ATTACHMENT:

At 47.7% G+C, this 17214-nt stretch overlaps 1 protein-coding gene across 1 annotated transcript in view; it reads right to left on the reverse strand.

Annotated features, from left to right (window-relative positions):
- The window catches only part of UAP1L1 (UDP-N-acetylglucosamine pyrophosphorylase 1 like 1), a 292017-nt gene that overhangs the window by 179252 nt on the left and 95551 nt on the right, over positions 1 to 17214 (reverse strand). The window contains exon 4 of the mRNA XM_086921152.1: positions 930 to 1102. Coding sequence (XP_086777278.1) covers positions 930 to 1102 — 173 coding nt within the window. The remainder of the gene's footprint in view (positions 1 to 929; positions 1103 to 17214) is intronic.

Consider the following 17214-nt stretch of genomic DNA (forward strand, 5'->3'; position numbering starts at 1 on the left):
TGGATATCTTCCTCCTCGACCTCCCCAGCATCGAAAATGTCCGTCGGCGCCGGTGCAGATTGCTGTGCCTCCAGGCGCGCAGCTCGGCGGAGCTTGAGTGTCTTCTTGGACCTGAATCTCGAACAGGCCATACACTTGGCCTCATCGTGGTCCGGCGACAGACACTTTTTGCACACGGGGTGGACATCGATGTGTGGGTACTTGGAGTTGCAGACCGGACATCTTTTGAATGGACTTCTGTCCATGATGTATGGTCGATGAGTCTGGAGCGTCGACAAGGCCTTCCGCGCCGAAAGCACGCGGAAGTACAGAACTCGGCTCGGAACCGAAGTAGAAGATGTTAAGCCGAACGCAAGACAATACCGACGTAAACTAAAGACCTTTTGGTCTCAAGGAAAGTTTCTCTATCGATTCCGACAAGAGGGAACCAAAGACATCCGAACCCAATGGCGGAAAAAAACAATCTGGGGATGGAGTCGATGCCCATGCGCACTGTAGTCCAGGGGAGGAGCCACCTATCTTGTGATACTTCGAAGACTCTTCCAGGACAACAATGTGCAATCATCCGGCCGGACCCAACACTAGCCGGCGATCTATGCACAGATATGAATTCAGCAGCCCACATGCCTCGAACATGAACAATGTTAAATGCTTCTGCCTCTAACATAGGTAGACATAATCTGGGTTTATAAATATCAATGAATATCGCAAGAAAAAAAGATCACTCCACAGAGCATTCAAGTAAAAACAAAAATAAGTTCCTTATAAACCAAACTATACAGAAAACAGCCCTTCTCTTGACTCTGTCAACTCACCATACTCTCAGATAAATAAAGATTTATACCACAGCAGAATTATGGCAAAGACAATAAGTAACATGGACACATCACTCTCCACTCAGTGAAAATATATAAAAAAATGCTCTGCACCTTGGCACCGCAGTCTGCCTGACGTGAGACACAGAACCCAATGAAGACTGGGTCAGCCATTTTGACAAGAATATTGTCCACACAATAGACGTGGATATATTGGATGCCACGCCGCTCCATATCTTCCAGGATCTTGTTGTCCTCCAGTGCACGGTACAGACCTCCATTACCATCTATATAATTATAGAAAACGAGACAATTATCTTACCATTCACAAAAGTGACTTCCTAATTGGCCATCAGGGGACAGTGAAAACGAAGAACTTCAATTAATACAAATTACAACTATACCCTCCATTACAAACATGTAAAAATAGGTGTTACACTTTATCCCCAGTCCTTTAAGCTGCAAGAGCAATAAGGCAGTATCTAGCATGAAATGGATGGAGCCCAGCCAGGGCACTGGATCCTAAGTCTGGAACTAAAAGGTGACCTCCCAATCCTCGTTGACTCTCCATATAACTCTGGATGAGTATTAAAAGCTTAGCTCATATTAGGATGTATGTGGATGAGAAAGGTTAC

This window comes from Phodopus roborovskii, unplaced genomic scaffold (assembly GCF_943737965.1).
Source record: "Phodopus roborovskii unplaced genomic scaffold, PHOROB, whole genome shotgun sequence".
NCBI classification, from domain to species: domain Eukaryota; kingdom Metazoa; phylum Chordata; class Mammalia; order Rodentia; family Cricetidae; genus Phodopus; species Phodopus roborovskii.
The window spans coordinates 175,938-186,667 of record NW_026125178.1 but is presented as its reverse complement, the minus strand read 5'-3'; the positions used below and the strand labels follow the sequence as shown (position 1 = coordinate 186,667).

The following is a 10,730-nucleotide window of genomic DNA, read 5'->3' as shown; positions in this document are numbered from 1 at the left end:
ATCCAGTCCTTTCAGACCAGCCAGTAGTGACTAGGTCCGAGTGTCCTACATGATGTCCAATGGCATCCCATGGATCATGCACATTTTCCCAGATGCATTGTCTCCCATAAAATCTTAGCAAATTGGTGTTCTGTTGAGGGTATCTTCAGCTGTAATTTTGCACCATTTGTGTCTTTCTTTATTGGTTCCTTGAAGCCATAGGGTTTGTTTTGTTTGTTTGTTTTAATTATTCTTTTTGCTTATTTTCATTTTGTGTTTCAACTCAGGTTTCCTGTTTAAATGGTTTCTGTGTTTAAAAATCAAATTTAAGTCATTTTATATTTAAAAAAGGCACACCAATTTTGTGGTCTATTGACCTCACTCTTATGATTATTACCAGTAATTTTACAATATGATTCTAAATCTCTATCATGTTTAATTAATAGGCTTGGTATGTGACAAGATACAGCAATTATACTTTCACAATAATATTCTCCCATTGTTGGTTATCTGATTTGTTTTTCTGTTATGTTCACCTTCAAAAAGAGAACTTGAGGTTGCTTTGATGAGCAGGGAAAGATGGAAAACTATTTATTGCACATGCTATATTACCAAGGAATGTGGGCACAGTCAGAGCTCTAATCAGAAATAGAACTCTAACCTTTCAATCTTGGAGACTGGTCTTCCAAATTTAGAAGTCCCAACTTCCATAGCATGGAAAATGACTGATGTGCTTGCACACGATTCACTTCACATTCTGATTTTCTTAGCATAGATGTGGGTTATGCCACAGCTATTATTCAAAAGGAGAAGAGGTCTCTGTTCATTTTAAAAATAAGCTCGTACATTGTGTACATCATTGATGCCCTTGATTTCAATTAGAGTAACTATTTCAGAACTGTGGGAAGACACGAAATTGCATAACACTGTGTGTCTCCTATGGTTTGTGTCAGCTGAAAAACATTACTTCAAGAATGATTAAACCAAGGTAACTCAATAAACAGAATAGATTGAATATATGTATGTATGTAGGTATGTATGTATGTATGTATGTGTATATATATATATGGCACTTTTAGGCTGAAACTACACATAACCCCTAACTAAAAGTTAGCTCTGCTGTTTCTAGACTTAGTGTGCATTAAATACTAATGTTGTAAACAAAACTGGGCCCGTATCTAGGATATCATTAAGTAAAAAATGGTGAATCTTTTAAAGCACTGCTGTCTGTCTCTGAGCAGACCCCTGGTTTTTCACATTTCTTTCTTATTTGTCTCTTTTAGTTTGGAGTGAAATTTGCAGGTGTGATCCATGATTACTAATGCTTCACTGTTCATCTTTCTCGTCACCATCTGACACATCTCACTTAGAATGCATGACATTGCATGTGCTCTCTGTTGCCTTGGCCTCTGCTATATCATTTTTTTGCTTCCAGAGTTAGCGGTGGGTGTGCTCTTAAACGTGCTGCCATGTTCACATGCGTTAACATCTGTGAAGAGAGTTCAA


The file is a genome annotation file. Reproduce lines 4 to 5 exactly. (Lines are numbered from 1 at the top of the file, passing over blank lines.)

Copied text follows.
Consider the following 17214-nt stretch of genomic DNA (forward strand, 5'->3'; position numbering starts at 1 on the left):
TGGATATCTTCCTCCTCGACCTCCCCAGCATCGAAAATGTCCGTCGGCGCCGGTGCAGATTGCTGTGCCTCCAGGCGCGCAGCTCGGCGGAGCTTGAGTGTCTTCTTGGACCTGAATCTCGAACAGGCCATACACTTGGCCTCATCGTGGTCCGGCGACAGACACTTTTTGCACACGGGGTGGACATCGATGTGTGGGTACTTGGAGTTGCAGACCGGACATCTTTTGAATGGACTTCTGTCCATGATGTATGGTCGATGAGTCTGGAGCGTCGACAAGGCCTTCCGCGCCGAAAGCACGCGGAAGTACAGAACTCGGCTCGGAACCGAAGTAGAAGATGTTAAGCCGAACGCAAGACAATACCGACGTAAACTAAAGACCTTTTGGTCTCAAGGAAAGTTTCTCTATCGATTCCGACAAGAGGGAACCAAAGACATCCGAACCCAATGGCGGAAAAAAACAATCTGGGGATGGAGTCGATGCCCATGCGCACTGTAGTCCAGGGGAGGAGCCACCTATCTTGTGATACTTCGAAGACTCTTCCAGGACAACAATGTGCAATCATCCGGCCGGACCCAACACTAGCCGGCGATCTATGCACAGATATGAATTCAGCAGCCCACATGCCTCGAACATGAACAATGTTAAATGCTTCTGCCTCTAACATAGGTAGACATAATCTGGGTTTATAAATATCAATGAATATCGCAAGAAAAAAAGATCACTCCACAGAGCATTCAAGTAAAAACAAAAATAAGTTCCTTATAAACCAAACTATACAGAAAACAGCCCTTCTCTTGACTCTGTCAACTCACCATACTCTCAGATAAATAAAGATTTATACCACAGCAGAATTATGGCAAAGACAATAAGTAACATGGACACATCACTCTCCACTCAGTGAAAATATATAAAAAAATGCTCTGCACCTTGGCACCGCAGTCTGCCTGACGTGAGACACAGAACCCAATGAAGACTGGGTCAGCCATTTTGACAAGAATATTGTCCACACAATAGACGTGGATATATTGGATGCCACGCCGCTCCATATCTTCCAGGATCTTGTTGTCCTCCAGTGCACGGTACAGACCTCCATTACCATCTATATAATTATAGAAAACGAGACAATTATCTTACCATTCACAAAAGTGACTTCCTAATTGGCCATCAGGGGACAGTGAAAACGAAGAACTTCAATTAATACAAATTACAACTATACCCTCCATTACAAACATGTAAAAATAGGTGTTACACTTTATCCCCAGTCCTTTAAGCTGCAAGAGCAATAAGGCAGTATCTAGCATGAAATGGATGGAGCCCAGCCAGGGCACTGGATCCTAAGTCTGGAACTAAAAGGTGACCTCCCAATCCTCGTTGACTCTCCATATAACTCTGGATGAGTATTAAAAGCTTAGCTCATATTAGGATGTATGTGGATGAGAAAGGTTAC